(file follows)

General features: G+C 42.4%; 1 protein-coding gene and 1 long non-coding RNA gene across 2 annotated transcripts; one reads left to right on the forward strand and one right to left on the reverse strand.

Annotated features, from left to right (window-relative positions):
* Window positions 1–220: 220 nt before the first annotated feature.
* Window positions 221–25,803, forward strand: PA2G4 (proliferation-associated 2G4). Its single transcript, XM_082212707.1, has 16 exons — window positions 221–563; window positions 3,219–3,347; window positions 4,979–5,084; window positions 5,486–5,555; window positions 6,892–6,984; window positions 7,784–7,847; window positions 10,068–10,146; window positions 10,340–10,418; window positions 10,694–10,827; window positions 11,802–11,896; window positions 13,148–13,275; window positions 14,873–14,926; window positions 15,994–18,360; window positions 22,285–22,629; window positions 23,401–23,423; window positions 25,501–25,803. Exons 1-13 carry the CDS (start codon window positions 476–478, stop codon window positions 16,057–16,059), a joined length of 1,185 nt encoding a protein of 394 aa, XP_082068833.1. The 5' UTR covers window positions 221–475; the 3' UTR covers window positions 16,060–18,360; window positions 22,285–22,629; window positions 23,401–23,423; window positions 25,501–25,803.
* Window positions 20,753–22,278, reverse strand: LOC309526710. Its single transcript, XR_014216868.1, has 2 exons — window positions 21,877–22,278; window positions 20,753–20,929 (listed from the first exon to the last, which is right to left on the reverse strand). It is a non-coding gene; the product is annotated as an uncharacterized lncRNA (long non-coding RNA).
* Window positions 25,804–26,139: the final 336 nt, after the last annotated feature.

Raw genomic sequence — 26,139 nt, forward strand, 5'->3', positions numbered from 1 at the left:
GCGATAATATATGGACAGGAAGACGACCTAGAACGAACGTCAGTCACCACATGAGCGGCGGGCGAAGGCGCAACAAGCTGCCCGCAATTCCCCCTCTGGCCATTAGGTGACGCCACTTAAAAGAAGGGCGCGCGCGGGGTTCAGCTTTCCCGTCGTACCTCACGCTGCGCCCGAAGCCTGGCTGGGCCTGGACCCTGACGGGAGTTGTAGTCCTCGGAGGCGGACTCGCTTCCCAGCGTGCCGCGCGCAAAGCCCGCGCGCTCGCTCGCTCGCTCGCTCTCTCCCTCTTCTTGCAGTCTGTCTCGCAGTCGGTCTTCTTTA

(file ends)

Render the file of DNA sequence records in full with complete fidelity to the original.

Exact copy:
General features: G+C 42.4%; 1 protein-coding gene and 1 long non-coding RNA gene across 2 annotated transcripts; one reads left to right on the forward strand and one right to left on the reverse strand.

Annotated features, from left to right (window-relative positions):
* Window positions 1–220: 220 nt before the first annotated feature.
* Window positions 221–25,803, forward strand: PA2G4 (proliferation-associated 2G4). Its single transcript, XM_082212707.1, has 16 exons — window positions 221–563; window positions 3,219–3,347; window positions 4,979–5,084; window positions 5,486–5,555; window positions 6,892–6,984; window positions 7,784–7,847; window positions 10,068–10,146; window positions 10,340–10,418; window positions 10,694–10,827; window positions 11,802–11,896; window positions 13,148–13,275; window positions 14,873–14,926; window positions 15,994–18,360; window positions 22,285–22,629; window positions 23,401–23,423; window positions 25,501–25,803. Exons 1-13 carry the CDS (start codon window positions 476–478, stop codon window positions 16,057–16,059), a joined length of 1,185 nt encoding a protein of 394 aa, XP_082068833.1. The 5' UTR covers window positions 221–475; the 3' UTR covers window positions 16,060–18,360; window positions 22,285–22,629; window positions 23,401–23,423; window positions 25,501–25,803.
* Window positions 20,753–22,278, reverse strand: LOC309526710. Its single transcript, XR_014216868.1, has 2 exons — window positions 21,877–22,278; window positions 20,753–20,929 (listed from the first exon to the last, which is right to left on the reverse strand). It is a non-coding gene; the product is annotated as an uncharacterized lncRNA (long non-coding RNA).
* Window positions 25,804–26,139: the final 336 nt, after the last annotated feature.

Raw genomic sequence — 26,139 nt, forward strand, 5'->3', positions numbered from 1 at the left:
GCGATAATATATGGACAGGAAGACGACCTAGAACGAACGTCAGTCACCACATGAGCGGCGGGCGAAGGCGCAACAAGCTGCCCGCAATTCCCCCTCTGGCCATTAGGTGACGCCACTTAAAAGAAGGGCGCGCGCGGGGTTCAGCTTTCCCGTCGTACCTCACGCTGCGCCCGAAGCCTGGCTGGGCCTGGACCCTGACGGGAGTTGTAGTCCTCGGAGGCGGACTCGCTTCCCAGCGTGCCGCGCGCAAAGCCCGCGCGCTCGCTCGCTCGCTCGCTCTCTCCCTCTTCTTGCAGTCTGTCTCGCAGTCGGTCTTCTTTA